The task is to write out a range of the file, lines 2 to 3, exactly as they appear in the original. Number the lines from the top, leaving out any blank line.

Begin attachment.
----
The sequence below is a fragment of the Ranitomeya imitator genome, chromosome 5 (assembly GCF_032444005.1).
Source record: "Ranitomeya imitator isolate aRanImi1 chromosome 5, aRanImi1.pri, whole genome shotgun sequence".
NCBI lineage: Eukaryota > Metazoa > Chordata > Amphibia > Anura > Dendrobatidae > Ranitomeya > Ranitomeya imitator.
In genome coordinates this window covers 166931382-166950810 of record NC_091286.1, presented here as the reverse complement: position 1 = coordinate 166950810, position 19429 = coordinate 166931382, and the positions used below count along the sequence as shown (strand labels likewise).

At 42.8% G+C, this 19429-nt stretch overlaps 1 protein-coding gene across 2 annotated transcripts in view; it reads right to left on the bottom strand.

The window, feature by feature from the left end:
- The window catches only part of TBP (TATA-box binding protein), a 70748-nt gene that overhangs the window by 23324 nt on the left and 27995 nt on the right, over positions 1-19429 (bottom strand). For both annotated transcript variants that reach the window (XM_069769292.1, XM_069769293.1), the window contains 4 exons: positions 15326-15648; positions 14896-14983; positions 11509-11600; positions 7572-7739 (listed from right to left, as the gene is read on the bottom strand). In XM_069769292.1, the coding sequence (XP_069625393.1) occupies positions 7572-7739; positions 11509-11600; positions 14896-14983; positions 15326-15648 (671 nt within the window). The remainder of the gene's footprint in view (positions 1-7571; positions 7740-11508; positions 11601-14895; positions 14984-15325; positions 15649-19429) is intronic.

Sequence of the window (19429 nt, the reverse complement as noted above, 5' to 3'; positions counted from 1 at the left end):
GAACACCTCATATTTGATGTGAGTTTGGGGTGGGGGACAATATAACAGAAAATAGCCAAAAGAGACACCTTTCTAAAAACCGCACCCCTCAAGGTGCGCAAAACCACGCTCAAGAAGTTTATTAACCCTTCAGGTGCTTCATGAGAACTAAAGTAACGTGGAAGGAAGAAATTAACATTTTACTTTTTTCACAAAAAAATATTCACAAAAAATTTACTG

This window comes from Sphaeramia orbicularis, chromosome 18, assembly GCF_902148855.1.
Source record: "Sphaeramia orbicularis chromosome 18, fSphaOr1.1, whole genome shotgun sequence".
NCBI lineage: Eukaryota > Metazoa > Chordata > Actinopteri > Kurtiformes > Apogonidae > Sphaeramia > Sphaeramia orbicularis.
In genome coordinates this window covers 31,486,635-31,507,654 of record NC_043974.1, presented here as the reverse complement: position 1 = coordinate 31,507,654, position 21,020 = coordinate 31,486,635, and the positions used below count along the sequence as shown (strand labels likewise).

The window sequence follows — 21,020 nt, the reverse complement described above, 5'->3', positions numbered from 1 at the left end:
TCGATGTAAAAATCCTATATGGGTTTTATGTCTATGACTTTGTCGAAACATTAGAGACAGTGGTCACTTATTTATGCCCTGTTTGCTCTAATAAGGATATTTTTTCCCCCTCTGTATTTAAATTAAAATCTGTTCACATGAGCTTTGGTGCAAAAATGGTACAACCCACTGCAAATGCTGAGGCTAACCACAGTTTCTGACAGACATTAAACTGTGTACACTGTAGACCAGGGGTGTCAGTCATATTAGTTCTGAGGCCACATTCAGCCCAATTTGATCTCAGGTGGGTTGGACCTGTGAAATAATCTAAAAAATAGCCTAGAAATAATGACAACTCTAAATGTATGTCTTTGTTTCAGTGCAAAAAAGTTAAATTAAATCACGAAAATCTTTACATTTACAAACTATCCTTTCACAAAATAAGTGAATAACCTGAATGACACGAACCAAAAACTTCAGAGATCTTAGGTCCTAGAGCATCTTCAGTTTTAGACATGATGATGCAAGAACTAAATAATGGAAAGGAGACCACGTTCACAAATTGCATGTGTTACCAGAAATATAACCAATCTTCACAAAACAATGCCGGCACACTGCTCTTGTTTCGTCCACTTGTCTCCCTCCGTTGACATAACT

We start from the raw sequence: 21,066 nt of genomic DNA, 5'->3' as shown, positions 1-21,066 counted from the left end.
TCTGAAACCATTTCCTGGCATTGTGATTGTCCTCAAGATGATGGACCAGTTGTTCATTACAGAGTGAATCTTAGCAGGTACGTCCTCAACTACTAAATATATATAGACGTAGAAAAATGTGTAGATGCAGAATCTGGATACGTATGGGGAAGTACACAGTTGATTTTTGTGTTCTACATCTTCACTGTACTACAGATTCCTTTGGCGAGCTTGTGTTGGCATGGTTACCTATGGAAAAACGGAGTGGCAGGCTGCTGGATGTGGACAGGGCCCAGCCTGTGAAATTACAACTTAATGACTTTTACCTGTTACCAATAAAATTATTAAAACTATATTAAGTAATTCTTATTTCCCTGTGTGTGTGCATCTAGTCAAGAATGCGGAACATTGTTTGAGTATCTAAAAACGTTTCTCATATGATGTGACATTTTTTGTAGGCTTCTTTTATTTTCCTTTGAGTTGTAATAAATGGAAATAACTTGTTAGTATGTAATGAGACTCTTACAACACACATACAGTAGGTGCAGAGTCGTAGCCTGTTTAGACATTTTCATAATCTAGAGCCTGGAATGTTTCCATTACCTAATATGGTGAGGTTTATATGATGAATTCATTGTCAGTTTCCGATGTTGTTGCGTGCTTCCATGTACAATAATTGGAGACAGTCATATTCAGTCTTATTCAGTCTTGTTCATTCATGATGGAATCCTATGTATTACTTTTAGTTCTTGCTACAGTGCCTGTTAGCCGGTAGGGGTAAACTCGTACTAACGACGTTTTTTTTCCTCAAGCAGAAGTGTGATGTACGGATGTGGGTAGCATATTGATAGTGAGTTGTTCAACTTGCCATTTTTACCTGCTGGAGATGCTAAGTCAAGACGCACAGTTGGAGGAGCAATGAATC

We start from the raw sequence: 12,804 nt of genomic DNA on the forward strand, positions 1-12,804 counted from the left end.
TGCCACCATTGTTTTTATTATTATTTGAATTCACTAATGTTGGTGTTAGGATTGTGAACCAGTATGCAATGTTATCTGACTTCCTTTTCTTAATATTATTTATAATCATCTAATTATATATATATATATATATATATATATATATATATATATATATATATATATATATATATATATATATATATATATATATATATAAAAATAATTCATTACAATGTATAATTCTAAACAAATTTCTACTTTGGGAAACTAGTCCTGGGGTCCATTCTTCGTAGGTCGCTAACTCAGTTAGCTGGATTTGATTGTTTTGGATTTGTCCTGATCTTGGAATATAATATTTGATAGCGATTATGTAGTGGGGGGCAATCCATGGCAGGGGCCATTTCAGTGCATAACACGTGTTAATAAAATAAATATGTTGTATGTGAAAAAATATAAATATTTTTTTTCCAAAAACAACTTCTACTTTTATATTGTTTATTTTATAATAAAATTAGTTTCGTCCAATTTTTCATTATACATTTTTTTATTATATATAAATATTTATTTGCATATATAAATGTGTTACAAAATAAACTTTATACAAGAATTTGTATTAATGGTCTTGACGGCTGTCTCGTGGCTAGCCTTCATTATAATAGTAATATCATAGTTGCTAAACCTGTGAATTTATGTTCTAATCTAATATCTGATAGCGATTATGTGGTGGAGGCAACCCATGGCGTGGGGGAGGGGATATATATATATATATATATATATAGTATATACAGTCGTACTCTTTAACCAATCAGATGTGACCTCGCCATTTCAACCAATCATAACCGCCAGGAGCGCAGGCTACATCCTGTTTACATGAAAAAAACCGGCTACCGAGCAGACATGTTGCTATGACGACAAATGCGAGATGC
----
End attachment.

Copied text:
Source record: "Ranitomeya imitator isolate aRanImi1 chromosome 5, aRanImi1.pri, whole genome shotgun sequence".
NCBI lineage: Eukaryota > Metazoa > Chordata > Amphibia > Anura > Dendrobatidae > Ranitomeya > Ranitomeya imitator.